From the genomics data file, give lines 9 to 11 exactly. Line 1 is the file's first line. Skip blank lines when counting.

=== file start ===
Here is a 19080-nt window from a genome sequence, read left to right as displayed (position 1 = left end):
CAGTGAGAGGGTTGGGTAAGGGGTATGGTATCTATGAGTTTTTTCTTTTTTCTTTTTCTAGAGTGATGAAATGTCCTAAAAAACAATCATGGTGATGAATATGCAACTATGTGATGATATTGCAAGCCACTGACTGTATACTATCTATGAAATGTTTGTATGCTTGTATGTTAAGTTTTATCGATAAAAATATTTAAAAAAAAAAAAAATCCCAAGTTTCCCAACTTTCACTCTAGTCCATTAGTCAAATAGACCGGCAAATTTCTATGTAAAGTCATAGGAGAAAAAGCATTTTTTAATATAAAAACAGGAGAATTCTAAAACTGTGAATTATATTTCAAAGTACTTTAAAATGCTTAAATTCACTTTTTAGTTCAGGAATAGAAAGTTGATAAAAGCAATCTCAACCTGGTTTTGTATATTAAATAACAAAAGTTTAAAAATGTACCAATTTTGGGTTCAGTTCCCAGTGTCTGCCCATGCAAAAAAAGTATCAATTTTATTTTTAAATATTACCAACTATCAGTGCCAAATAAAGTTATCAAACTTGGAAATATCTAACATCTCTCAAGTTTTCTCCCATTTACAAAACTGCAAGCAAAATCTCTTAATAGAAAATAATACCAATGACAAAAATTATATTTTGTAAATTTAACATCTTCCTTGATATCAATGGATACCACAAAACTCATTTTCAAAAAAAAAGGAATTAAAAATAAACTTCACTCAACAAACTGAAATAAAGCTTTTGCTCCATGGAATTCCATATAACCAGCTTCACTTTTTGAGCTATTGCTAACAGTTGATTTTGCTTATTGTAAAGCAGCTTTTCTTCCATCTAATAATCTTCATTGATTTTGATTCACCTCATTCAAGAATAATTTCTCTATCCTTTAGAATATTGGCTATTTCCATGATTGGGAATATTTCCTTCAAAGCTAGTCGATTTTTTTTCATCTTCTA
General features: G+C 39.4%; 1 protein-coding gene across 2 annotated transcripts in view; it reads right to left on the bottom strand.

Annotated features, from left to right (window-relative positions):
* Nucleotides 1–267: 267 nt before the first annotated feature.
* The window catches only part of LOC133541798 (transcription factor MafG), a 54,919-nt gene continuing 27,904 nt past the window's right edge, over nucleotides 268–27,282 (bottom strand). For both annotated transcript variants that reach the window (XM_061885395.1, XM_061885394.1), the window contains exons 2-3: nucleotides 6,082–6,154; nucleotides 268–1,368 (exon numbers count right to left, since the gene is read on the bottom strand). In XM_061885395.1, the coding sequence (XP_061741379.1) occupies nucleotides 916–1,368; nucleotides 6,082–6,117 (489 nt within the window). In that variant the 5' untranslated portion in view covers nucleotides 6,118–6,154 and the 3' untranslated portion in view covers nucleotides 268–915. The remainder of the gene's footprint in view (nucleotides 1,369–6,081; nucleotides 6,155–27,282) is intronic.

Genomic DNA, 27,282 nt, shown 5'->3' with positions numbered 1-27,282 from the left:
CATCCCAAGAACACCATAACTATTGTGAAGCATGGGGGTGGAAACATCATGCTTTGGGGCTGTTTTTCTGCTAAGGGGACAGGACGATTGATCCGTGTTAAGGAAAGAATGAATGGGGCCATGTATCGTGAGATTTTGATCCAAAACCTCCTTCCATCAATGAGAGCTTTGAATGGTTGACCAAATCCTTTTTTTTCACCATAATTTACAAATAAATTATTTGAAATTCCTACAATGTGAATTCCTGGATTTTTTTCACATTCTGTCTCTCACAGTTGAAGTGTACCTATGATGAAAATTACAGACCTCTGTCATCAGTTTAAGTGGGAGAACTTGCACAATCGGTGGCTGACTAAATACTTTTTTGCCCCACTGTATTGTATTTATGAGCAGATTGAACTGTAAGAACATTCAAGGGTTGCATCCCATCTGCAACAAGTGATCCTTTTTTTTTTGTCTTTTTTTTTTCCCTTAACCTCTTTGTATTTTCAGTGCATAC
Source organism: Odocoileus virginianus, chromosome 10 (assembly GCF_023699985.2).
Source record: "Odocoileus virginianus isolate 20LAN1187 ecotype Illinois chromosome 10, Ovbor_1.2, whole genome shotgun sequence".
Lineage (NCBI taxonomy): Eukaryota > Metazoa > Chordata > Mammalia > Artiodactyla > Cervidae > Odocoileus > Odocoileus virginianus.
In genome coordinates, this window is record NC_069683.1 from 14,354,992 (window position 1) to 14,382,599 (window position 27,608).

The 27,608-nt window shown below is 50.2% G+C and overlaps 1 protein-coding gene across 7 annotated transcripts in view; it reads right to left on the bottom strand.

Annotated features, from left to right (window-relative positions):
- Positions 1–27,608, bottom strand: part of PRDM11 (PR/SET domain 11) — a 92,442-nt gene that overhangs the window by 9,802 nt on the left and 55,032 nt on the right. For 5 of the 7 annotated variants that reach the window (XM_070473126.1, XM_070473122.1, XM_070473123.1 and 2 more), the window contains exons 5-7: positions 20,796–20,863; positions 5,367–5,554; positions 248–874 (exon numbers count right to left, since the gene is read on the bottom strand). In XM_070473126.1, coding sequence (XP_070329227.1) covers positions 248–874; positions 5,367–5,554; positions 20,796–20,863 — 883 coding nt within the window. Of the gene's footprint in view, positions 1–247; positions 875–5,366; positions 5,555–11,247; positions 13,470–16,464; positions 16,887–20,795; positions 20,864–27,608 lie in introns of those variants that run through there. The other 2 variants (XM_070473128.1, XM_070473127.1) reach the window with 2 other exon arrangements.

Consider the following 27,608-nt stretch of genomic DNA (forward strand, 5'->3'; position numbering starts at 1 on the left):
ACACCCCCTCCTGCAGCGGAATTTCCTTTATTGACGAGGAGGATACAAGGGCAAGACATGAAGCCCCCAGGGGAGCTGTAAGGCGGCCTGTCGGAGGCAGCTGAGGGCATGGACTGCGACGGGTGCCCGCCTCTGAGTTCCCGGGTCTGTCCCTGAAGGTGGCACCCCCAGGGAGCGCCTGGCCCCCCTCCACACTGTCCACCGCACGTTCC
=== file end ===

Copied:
Source organism: Odocoileus virginianus, chromosome 10 (assembly GCF_023699985.2).
Source record: "Odocoileus virginianus isolate 20LAN1187 ecotype Illinois chromosome 10, Ovbor_1.2, whole genome shotgun sequence".
Lineage (NCBI taxonomy): Eukaryota > Metazoa > Chordata > Mammalia > Artiodactyla > Cervidae > Odocoileus > Odocoileus virginianus.